The pictured work of art is “The Postman”. I also created a similar portrait of a Marine called “First Class Private”. Both of these portraits are made from recycled, cancelled postage stamps. To make a similar work of art you will need:
- Thin plywood, particle board, Masonite, or a background that will not warp such as a stretched canvas
- Water color paint and brush
- Mod Podge
- Cancelled stamps that have been soaked off of the envelope
- Pictures of a uniform
Find a picture of a uniform. I found military portraits on the Arlington National Cemetery web site. I chose a Marine because there are more blue stamps than green ones.
Begin by sketching a portrait using large, simple shapes. Soak the stamps off of the envelopes, and let dry face down. Sort the stamps into colors. Squint your eyes to see which color is the dominant one.
Save the most interesting stamps for last. Begin with the most common stamps and the largest areas. Glue the stamps to the background with Mod Podge or another decoupage medium. If a stamp has two main colors on it, position the stamp so that the colors work with the portrait. In the pictured portrait, stamps that have flags are used for the eyes. The blue field was positioned over the pupil of the eye, and the red and white area was positioned over the eye brow area. Use the darker shades of a color, or stamps with a heavy cancellation mark, in the areas that need shadows, such as under the chin or along the nose.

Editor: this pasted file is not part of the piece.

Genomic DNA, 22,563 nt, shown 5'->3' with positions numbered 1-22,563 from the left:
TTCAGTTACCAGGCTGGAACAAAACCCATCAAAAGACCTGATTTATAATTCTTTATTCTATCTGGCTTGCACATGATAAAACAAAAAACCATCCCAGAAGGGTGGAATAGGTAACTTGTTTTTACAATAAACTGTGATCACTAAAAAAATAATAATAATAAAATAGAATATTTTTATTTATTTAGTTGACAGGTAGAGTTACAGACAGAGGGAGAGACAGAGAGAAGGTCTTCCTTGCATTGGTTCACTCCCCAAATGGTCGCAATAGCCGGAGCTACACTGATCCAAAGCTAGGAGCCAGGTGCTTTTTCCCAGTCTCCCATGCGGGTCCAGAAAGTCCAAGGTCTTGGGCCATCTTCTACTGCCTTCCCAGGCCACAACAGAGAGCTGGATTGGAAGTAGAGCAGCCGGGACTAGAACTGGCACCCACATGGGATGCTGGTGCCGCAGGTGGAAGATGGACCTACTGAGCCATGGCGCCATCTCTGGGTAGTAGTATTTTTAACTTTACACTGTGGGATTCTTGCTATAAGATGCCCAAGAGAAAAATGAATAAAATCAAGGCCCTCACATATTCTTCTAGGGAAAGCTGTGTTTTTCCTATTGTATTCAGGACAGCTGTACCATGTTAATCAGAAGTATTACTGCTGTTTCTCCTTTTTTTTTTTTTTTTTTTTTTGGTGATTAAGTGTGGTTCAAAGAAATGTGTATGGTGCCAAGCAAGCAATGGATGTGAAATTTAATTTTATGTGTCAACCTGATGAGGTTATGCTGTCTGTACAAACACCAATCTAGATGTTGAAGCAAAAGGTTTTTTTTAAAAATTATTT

Use the most interesting stamps last to cover up gaps between the first stamps. In “First Class Private” I retained a stamp with the Purple Heart medal, and glued it to the Marine’s hat where the metal insignia would be because it added interest to the work. I also used bulk mail stamps that had a blue area and two red stripes to make the red stripes on a Marine uniform. I used Christmas stamps that had a gold edge to make the metallic band on the postman’s hat. I used stamps that were red and white only to cover up the blue field on stamps of a flag in the area of the face so that the person didn’t look like they had a black eye.
Keep layering until the background is covered. Apply a final coat of Mod Podge over the entire work.
Using watercolors, add a wash of blue to the uniform, a wash of pink to the face, and outlines around each area in black. A wash helps define the area because it stains the white edges of the stamps to the appropriate color. Use the wash to create shadows and highlights by making the color more or less intense. Let dry.